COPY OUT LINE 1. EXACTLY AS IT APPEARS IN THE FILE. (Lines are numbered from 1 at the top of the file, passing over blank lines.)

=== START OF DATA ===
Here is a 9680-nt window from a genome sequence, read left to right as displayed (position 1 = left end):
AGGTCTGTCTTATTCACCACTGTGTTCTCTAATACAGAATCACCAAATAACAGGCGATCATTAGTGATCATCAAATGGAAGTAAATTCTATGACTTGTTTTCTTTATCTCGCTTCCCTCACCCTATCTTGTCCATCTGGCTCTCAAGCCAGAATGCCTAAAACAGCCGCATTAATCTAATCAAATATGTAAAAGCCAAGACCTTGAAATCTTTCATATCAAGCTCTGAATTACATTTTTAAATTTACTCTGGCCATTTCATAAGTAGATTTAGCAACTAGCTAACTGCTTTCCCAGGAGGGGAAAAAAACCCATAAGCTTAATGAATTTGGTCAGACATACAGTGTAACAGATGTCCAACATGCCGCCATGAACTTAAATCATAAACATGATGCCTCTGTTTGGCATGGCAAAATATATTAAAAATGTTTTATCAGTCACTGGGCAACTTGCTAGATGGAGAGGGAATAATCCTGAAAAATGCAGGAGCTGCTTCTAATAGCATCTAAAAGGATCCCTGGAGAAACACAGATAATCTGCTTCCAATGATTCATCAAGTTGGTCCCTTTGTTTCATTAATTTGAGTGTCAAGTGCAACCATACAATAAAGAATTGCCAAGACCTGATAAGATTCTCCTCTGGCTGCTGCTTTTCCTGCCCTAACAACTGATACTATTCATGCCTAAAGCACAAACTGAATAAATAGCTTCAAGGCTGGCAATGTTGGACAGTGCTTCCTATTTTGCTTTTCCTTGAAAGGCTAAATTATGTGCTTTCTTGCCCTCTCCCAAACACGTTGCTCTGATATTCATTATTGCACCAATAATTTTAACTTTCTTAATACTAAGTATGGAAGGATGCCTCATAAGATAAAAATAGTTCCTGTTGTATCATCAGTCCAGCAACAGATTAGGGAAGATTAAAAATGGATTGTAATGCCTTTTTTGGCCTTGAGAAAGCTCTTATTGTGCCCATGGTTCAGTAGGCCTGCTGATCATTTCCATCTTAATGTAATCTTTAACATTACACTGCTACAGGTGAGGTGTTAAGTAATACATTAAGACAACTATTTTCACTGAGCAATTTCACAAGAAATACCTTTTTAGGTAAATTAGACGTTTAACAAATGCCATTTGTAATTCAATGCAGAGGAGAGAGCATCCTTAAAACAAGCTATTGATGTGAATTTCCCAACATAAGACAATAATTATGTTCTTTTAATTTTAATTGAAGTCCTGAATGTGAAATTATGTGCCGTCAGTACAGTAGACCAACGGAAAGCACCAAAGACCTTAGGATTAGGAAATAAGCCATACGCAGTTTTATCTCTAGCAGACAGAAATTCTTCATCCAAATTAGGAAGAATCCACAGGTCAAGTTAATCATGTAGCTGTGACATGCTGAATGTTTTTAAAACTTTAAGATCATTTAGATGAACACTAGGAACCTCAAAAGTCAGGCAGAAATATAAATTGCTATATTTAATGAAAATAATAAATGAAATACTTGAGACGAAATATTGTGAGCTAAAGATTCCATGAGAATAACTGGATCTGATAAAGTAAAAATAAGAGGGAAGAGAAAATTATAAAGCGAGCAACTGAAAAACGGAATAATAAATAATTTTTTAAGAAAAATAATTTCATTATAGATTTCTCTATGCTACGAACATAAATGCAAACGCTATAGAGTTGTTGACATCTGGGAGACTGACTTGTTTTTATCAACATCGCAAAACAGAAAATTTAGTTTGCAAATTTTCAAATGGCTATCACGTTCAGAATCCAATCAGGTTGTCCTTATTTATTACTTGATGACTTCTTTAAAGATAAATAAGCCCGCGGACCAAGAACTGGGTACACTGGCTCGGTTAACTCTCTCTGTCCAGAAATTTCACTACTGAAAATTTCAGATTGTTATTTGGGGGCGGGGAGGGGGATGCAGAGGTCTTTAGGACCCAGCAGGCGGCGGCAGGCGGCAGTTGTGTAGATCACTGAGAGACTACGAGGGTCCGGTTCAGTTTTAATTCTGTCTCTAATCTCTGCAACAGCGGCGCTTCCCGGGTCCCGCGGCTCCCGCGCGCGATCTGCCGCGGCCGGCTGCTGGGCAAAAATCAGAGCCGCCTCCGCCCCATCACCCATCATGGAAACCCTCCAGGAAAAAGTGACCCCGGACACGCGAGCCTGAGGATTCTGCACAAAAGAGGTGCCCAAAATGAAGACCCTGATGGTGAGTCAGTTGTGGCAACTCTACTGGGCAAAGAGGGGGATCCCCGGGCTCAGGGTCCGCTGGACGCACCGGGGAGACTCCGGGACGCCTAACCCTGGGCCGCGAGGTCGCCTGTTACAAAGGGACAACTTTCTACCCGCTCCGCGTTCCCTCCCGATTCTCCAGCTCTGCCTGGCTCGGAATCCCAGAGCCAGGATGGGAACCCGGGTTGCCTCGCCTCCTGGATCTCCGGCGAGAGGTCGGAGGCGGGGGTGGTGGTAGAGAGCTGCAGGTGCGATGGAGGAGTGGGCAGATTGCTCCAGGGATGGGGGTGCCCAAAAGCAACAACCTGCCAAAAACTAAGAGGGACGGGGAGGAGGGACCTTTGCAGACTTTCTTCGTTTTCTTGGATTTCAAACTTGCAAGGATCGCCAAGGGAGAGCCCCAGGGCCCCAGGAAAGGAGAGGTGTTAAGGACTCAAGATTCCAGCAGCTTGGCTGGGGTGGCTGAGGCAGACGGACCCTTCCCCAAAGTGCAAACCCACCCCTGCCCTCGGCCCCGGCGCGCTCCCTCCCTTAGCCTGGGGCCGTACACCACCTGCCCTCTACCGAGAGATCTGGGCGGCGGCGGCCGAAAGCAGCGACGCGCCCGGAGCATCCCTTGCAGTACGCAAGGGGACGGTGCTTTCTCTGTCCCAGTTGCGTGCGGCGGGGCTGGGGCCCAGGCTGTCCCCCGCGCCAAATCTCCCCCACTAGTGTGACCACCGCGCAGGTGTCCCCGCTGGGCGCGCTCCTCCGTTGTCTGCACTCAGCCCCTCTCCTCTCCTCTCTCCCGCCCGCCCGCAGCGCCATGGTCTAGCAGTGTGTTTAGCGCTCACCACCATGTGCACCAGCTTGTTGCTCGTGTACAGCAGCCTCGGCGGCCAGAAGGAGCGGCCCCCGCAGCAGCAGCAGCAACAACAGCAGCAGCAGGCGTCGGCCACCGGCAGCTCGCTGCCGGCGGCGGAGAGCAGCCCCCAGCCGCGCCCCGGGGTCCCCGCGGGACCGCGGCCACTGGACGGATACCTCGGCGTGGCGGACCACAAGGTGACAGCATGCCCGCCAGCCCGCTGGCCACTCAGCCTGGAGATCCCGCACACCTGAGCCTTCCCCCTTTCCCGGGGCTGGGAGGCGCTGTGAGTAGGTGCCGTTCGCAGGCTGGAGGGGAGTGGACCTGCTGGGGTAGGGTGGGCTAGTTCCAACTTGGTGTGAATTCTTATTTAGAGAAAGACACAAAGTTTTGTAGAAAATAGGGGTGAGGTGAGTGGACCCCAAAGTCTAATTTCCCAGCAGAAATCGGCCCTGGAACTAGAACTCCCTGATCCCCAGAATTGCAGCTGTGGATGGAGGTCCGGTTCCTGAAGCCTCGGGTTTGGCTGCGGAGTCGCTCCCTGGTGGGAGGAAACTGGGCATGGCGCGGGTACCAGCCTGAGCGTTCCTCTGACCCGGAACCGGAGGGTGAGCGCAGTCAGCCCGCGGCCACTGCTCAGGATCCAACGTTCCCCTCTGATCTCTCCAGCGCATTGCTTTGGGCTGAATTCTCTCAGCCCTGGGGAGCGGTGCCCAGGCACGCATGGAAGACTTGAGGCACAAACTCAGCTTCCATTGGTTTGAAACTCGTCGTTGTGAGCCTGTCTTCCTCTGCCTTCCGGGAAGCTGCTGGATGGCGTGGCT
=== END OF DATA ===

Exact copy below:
Here is a 9680-nt window from a genome sequence, read left to right as displayed (position 1 = left end):